Non-stop semesters have increased student burnout

Photo by Anna LeachmanIllustration by Alex Cox

Herald Editorial Board

The Issue: Students are burnt out and tired after two non-stop semesters. Without fall or spring break, students haven’t been given permission to rest with classes and outside responsibilities piling up.

Our Stance: WKU should have done more for the mental health of their students while focusing so much on their physical health.

WKU is trying its best.

The university is trying to take care of the physical health of students during the pandemic, but students’ mental health has been left behind.

The well-intentioned efforts of the university to keep students on campus and safe from the coronavirus, and from spreading the coronavirus, has resulted in two non-stop semesters. Both fall and spring breaks were canceled. Additionally, what has traditionally been a six-week winter term, turned into a five-week winter term this year.

It’s hard to imagine a student that isn’t beyond exhausted.

Regular semesters are plenty stressful and exhausting. Personal issues from loss to health struggles continue on. No one ever really runs around claiming college is easy. However, regular semesters have a few glorious days where most professors can’t add to the assignment list and students are encouraged to be away from campus, either at home or on vacation.

Many students hit a wall this year when the time for spring break came around and they were still on campus attending lectures and receiving assignments.The closest this campus saw to time off this semester was the days canceled for snow in February, barely a month into the semester.

The most faculty, staff and students received was encouragement from Interim Provost Cheryl Stevens to take the days off from work. This didn’t stop assignments from being in syllabuses and having looming deadlines on Blackboard. It really just felt like a few less days that people were obligated to answer their emails.

This was not exactly the break many had in mind when they imagined time off this spring.

Being stressed out and overwhelmed can cause a variety of responses. People can become exhausted. Their executive function skills may start to go away. Others may have panic attacks or insomnia. People already experienced these symptoms during the work overload last semester. These things show up in people in many subtle ways, but it would be nearly impossible to call any of them good.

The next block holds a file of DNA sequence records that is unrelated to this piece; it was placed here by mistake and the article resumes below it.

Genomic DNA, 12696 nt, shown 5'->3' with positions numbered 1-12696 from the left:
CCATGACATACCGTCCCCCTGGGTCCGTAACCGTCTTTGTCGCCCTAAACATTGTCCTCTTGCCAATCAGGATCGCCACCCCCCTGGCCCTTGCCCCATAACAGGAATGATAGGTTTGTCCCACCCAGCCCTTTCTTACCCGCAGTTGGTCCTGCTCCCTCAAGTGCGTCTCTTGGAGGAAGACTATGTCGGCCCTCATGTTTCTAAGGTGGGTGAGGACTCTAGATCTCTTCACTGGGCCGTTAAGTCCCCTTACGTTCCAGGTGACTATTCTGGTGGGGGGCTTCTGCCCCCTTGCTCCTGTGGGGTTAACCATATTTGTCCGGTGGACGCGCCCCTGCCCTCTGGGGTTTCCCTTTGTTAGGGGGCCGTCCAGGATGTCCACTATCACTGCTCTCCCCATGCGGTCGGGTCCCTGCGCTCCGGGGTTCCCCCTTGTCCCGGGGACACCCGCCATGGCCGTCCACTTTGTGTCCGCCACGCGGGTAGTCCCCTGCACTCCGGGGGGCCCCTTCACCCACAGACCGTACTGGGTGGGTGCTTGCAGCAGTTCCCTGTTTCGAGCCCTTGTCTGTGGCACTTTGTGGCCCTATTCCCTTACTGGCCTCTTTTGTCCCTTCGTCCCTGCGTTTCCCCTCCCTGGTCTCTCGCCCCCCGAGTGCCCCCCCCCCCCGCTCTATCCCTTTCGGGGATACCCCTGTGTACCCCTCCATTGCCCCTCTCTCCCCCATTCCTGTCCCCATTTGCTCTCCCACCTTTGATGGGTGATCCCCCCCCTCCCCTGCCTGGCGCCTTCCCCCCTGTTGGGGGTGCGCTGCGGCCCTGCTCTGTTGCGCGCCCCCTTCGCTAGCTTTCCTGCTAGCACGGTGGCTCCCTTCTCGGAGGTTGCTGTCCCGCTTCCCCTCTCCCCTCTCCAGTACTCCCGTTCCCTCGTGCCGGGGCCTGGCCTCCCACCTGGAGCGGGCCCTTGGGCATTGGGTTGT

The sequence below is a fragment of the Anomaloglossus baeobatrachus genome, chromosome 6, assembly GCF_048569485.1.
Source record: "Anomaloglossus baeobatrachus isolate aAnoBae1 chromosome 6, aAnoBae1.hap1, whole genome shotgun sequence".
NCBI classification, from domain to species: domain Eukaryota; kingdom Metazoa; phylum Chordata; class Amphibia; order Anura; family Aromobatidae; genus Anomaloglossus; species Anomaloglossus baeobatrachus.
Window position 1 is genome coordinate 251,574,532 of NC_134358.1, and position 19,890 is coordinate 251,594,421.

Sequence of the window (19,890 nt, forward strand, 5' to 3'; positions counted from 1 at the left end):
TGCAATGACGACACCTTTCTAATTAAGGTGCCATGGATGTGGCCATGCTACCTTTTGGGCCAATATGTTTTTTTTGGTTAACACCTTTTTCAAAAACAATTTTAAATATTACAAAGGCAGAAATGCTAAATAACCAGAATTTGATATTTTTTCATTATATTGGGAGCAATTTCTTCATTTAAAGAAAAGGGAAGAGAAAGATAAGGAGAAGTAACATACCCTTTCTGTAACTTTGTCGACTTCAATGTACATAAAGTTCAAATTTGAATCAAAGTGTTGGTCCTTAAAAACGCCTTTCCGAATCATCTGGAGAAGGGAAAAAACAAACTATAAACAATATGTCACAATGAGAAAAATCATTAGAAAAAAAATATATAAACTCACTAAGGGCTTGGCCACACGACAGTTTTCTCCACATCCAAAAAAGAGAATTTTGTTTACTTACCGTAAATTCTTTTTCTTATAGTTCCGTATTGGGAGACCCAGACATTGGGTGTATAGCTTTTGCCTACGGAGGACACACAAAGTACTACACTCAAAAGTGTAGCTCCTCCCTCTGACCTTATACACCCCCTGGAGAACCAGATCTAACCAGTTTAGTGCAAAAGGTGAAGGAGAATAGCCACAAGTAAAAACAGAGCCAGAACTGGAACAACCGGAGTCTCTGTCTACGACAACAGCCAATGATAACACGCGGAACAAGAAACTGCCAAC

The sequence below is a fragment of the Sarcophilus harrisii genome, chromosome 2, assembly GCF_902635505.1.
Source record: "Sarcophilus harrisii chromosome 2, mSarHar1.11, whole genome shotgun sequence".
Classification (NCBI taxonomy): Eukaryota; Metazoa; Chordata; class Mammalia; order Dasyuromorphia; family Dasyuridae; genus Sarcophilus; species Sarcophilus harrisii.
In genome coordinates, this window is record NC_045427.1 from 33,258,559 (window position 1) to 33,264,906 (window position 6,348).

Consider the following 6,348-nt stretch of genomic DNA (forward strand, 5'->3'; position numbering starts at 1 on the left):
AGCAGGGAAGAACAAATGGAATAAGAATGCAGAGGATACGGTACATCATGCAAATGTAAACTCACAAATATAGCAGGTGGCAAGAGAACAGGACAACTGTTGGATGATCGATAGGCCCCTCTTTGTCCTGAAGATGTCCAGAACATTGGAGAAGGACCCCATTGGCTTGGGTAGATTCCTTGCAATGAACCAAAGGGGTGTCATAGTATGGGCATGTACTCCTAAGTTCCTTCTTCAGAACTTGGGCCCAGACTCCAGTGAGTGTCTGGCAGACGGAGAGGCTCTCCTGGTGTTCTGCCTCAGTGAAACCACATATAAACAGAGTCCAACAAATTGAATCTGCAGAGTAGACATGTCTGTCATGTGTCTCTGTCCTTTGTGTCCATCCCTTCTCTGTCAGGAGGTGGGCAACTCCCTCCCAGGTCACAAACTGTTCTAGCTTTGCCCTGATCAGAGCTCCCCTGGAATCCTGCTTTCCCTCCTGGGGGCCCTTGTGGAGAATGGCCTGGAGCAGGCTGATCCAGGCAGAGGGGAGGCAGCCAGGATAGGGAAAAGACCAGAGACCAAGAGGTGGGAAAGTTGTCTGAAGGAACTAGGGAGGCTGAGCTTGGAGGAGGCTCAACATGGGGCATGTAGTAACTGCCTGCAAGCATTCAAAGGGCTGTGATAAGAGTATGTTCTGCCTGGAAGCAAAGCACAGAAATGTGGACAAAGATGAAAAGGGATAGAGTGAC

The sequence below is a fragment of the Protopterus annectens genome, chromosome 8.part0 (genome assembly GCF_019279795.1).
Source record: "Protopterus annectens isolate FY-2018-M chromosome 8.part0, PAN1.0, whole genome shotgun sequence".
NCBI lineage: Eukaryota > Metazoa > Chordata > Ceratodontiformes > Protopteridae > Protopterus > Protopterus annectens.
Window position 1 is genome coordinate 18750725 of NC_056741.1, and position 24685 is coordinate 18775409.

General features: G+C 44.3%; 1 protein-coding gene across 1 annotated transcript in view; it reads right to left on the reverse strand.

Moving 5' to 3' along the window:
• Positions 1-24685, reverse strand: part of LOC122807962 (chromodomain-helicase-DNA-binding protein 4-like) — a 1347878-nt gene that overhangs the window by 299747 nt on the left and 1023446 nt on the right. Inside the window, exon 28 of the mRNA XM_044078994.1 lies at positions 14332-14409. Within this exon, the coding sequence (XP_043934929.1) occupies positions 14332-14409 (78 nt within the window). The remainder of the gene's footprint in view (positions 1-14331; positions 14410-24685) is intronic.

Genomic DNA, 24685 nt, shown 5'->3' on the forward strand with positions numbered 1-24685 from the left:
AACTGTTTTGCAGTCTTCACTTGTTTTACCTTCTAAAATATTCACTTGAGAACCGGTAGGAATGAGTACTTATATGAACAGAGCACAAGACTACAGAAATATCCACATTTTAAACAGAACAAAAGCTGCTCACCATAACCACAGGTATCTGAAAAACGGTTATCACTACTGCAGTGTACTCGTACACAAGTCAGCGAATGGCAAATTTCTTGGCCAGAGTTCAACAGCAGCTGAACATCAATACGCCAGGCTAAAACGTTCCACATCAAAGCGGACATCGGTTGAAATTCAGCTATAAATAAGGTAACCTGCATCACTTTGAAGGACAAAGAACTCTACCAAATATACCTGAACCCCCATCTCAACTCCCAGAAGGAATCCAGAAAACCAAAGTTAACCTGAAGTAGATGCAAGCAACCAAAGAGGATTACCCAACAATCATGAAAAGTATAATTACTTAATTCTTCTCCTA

Some universities took away spring break and instead implemented mental health days – random days off, often in the middle of the week, for students to rest. Although it seems that many students still just worked the whole day. This idea was presented at a WKU Faculty Senate meeting but was eventually dismissed.

Taking away spring break did not prevent students from traveling.

Plenty still went to the beach for a week or long weekend filled with sun, sand and possibly partying. Students just declared it was time for a break and went.

This, of course, kind of defeats the physical health benefits of trying to keep students on campus as much as possible.

Resources intended for mental health help like the Counseling Center and the college’s emails about dogs on campus aren’t enough to make up for the valuable time off provided by spring break. Getting in with the Counseling Center can often take weeks and not everyone is going to connect with the counselors available. These things don’t address issues like homesickness or simply being overwhelmed by the proximity to campus.

Many will say WKU is trying its best, and in many regards, it probably is. But students’ mental health has fallen to the wayside amid efforts of “doing their best” on other issues. Students’ irregular schedules and more than nine-to-five existence puts a drain on them that continuous school only worsens.

So, did WKU do a lot to make the best out of a difficult year? Yes, it would be incorrect to say otherwise.

But the university should have taken mental health into better consideration when planning for this year.